Even the most anal criticisms we made in our review two years ago have been answered - the characters have more depth and humour to them, the gadgets are less redundant - you can even throw people off cliffs and boats. Whichever way you turn the thing, it's got it covered. Of course, that doesn't mean it's perfect, but it is tuned better than an F1 motor on race day.
To The Lighthouse
To bring you quickly up to speed, the game once again takes place in the very near future. There's a nightmare flashpoint brewing in the Far East, as North Korea and China start ganging up on Japan, and America is forced to stick its oar in to prevent World War III. On the other side of the world, Sam Fisher is in Peru trying to rescue an information specialist from some half-arsed freedom fighters, and wouldn't you know it, the two events turn out to be intertwined. Cue a series of globe-hopping missions that take in New York, Hokkaido, North Korea, Seoul and a cargo ship somewhere in the Pacific.
At first, veterans may think little has changed, but delve deeper and you soon discover a world of delightful little tweaks (which sounds a lot ruder than was intended). The gadgets, for example, have been comprehensively tidied up. Useless things like the chemical flares have gone. The two different types of sticky spy cameras have been combined. The pistol now comes with an OCP device that can temporarily knock out lights and other electronic devices. The attachments for the SC-20k modular rifle now make more sense, forcing you to choose between the new shotgun addon, a sniper scope and the simple, stabilising fore-grip.
The biggest addition however, is the combat knife, which is more fun than it has any right to be. The quick, up-close kills add a (worryingly) gratifying new dimension to the game, and now provide some of its best moments. You honestly won't care about damaging your stealth rating once you've got a taste for the knife-kill - my favourite move in the game is now the jump and barrel roll into knife in guts of incredulous bad guy' (though the hanging inverted neck snap' comes a close second).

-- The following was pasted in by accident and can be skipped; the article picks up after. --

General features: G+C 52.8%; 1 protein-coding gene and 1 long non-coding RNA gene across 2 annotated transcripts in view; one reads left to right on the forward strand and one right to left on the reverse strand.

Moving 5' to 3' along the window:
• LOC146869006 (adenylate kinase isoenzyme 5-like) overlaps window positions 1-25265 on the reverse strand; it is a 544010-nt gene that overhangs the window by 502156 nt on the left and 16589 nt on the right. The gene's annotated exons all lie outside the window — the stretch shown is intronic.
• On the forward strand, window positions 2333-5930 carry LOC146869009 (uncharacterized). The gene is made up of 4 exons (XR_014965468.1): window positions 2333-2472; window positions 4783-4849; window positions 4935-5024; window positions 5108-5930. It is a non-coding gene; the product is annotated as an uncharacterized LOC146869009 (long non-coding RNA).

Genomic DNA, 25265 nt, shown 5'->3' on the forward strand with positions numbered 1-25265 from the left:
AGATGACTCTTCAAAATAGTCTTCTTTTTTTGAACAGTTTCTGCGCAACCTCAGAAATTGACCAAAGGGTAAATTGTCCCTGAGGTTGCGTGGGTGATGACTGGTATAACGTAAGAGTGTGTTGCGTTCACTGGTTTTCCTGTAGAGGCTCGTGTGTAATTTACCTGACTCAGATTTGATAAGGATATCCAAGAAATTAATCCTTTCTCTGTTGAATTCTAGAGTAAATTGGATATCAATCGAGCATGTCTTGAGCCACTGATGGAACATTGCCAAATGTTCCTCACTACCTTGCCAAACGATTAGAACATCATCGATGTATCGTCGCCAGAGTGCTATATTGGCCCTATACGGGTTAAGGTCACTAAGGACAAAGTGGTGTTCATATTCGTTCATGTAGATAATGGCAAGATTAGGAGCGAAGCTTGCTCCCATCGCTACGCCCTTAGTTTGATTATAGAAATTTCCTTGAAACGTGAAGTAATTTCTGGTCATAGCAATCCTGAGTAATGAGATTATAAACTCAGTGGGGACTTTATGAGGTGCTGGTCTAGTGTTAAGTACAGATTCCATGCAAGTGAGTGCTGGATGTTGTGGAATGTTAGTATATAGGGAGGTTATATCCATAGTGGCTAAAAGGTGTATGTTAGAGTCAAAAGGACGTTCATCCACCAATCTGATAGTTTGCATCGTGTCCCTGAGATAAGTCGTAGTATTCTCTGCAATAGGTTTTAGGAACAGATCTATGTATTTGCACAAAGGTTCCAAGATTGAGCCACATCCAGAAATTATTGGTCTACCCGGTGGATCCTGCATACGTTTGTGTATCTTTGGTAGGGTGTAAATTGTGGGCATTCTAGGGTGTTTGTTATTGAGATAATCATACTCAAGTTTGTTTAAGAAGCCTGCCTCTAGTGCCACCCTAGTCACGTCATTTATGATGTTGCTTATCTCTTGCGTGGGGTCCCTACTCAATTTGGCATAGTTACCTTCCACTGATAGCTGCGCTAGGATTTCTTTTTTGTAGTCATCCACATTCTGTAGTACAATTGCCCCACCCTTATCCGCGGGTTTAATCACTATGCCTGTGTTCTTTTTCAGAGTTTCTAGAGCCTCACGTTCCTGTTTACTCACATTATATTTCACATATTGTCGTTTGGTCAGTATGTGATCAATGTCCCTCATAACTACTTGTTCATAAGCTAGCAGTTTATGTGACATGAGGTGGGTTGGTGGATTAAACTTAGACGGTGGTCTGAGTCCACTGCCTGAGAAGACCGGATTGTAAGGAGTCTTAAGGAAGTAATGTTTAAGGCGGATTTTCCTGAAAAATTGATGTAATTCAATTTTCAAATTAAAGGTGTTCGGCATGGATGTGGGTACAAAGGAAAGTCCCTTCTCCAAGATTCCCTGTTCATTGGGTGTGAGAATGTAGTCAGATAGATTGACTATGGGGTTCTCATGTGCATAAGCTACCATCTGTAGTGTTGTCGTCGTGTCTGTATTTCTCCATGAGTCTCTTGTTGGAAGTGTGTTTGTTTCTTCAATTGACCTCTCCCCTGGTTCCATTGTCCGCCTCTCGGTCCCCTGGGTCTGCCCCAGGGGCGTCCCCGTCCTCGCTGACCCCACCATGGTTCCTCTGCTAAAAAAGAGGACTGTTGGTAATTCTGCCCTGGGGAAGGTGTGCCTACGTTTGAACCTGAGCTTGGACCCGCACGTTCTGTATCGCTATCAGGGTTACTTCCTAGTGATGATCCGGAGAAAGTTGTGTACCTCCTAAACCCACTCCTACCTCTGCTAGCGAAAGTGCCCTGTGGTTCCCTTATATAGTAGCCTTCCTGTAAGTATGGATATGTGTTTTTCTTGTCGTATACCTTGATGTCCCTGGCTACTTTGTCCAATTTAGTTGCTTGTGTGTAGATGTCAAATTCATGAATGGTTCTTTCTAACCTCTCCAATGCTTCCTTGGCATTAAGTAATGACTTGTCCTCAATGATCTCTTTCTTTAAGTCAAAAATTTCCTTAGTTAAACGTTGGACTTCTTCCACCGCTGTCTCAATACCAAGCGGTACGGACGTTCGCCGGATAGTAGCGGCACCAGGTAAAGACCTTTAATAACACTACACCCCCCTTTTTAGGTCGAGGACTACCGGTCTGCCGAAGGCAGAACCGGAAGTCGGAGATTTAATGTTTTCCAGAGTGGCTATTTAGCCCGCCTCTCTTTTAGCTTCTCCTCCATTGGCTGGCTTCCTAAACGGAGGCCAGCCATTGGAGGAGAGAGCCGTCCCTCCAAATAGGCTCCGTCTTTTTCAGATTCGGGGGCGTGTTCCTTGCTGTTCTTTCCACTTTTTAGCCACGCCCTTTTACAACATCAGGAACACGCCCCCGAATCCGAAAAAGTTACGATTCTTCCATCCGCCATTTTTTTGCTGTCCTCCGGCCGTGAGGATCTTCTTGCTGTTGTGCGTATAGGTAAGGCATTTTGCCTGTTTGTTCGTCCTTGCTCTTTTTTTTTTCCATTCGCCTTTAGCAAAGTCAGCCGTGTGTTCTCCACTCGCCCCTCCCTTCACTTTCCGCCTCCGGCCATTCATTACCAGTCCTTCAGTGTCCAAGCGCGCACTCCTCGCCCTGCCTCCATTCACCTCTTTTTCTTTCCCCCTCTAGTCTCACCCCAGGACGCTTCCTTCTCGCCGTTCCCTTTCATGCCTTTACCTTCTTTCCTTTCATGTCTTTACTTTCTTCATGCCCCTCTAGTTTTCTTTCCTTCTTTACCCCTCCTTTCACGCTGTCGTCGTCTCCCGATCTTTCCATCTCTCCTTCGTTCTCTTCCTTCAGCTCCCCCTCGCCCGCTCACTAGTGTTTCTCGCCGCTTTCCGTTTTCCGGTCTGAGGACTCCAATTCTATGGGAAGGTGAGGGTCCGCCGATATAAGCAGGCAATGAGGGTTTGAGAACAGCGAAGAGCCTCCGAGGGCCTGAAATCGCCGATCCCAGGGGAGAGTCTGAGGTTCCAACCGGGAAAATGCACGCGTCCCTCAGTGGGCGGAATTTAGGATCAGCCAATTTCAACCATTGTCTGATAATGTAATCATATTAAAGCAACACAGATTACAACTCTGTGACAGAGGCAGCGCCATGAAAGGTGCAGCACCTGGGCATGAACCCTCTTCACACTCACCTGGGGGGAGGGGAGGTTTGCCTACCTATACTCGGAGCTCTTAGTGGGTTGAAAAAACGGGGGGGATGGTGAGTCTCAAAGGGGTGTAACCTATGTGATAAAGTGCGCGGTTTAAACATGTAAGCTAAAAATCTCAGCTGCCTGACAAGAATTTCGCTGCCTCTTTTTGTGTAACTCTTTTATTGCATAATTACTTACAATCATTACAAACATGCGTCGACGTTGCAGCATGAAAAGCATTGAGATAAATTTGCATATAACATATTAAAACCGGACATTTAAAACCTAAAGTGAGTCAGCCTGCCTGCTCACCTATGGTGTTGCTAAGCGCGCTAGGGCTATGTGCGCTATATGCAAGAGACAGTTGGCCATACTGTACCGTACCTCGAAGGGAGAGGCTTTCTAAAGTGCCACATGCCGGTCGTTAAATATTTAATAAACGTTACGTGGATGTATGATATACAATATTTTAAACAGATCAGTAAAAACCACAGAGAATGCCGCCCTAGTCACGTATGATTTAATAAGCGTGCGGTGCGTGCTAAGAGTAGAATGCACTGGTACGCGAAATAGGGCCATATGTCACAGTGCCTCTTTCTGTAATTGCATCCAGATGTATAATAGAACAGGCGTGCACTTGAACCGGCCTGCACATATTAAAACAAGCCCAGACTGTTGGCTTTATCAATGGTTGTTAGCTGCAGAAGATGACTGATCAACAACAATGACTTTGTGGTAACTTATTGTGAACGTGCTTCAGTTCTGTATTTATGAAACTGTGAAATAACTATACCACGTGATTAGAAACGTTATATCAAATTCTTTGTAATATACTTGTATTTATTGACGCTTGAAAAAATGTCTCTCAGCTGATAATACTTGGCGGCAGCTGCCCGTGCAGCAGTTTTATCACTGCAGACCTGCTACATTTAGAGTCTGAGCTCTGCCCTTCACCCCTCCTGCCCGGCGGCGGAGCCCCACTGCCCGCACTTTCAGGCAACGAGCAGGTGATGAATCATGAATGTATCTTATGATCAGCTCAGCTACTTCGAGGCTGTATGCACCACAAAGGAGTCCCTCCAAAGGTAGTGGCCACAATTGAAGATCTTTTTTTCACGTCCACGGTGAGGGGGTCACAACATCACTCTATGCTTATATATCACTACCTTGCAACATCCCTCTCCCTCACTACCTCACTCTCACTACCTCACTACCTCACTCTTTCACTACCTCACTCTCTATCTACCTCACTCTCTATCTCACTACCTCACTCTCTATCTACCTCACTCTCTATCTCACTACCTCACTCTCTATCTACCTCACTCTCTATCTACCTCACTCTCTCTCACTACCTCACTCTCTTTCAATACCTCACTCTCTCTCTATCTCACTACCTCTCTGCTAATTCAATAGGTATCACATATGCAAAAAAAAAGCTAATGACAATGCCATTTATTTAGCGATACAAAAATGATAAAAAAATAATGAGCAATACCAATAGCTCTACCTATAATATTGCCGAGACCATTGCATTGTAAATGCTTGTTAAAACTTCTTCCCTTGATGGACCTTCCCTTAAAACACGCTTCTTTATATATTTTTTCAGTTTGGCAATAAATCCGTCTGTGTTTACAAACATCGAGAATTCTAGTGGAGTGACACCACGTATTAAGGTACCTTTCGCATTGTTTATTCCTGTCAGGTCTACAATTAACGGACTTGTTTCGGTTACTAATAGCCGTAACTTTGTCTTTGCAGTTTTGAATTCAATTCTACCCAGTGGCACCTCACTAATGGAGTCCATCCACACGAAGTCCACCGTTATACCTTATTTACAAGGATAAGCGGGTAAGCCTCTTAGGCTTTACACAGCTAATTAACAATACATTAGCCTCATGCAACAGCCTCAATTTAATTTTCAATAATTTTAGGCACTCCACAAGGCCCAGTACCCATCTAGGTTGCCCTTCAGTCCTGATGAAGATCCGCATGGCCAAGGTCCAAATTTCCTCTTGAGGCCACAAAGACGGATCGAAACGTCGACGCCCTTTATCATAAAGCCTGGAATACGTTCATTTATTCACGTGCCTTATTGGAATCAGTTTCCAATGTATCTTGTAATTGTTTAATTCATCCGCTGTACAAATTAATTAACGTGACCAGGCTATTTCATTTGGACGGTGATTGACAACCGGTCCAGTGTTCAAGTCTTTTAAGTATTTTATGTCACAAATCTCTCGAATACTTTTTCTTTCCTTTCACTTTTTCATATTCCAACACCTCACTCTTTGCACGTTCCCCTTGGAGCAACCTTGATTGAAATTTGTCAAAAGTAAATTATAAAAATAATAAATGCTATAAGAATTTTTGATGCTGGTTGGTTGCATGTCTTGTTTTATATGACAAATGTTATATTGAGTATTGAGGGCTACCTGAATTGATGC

The athletic moves too have been strengthened - implausible features such as the invisible pirouette from Pandora Tomorrow and the awkward, reverse shooting through doorways have been ditched, replaced by a new function that allows you to shift your weight to shoot around corners.
The alarm system has also been overhauled. Instead of the clunky three strikes and you're out' routine, tripping alarms now simply raises the level of enemy responsiveness, and eventually causes them to don body armour and helmets. And where the game used to cheat, bodies now have to actually be discovered by a patrolling guard before an alarm is raised.
I could keep going. The way noise is handled is vastly improved (there's now a separate sound meter), the way you hack into security systems is better, even the ways you can open a door (such as bashing them in) are better. The whole mechanism of the game has been tightened up and streamlined across the board -and it was none too shabby in the first place.
Despite this, there are one or two problems. There are less visible flaws and quirks, sure, but the experience as a whole is not as well orchestrated or sustained as the original. There are definite low points in a game that should have none, and I suspect this is partly down to the new non-linear approach to level design. This is a vigorous step forward in some ways, adding a far greater sense of freedom and adventure to proceedings, but it also seems to have broken the perfectly modulated tempo of the original game, the precise sense of rhythm and variety. Worse still, there's at least one level - in which you break into the offices of a paramilitary organisation and hack into their networks - which is just plain dull.
Strike A Light